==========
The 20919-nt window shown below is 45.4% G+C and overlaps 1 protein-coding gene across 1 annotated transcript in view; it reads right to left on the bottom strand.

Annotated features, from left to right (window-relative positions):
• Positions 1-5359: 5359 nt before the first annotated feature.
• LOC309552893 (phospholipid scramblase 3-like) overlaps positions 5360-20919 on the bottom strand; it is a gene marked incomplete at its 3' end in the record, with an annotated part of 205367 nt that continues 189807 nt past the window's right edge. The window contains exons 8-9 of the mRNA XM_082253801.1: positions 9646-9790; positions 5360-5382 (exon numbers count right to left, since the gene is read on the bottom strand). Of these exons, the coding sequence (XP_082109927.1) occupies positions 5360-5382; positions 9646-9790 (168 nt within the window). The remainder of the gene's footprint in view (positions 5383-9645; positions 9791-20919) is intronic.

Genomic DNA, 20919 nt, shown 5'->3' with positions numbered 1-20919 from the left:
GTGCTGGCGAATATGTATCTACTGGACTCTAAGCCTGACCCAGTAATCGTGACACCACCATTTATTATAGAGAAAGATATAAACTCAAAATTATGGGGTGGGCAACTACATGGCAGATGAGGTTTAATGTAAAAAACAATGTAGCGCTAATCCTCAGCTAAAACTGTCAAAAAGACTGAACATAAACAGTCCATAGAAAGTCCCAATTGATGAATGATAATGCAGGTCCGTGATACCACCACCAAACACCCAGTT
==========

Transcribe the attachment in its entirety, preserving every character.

The 20919-nt window shown below is 45.4% G+C and overlaps 1 protein-coding gene across 1 annotated transcript in view; it reads right to left on the bottom strand.

Annotated features, from left to right (window-relative positions):
• Positions 1-5359: 5359 nt before the first annotated feature.
• LOC309552893 (phospholipid scramblase 3-like) overlaps positions 5360-20919 on the bottom strand; it is a gene marked incomplete at its 3' end in the record, with an annotated part of 205367 nt that continues 189807 nt past the window's right edge. The window contains exons 8-9 of the mRNA XM_082253801.1: positions 9646-9790; positions 5360-5382 (exon numbers count right to left, since the gene is read on the bottom strand). Of these exons, the coding sequence (XP_082109927.1) occupies positions 5360-5382; positions 9646-9790 (168 nt within the window). The remainder of the gene's footprint in view (positions 5383-9645; positions 9791-20919) is intronic.

Genomic DNA, 20919 nt, shown 5'->3' with positions numbered 1-20919 from the left:
GTGCTGGCGAATATGTATCTACTGGACTCTAAGCCTGACCCAGTAATCGTGACACCACCATTTATTATAGAGAAAGATATAAACTCAAAATTATGGGGTGGGCAACTACATGGCAGATGAGGTTTAATGTAAAAAACAATGTAGCGCTAATCCTCAGCTAAAACTGTCAAAAAGACTGAACATAAACAGTCCATAGAAAGTCCCAATTGATGAATGATAATGCAGGTCCGTGATACCACCACCAAACACCCAGTT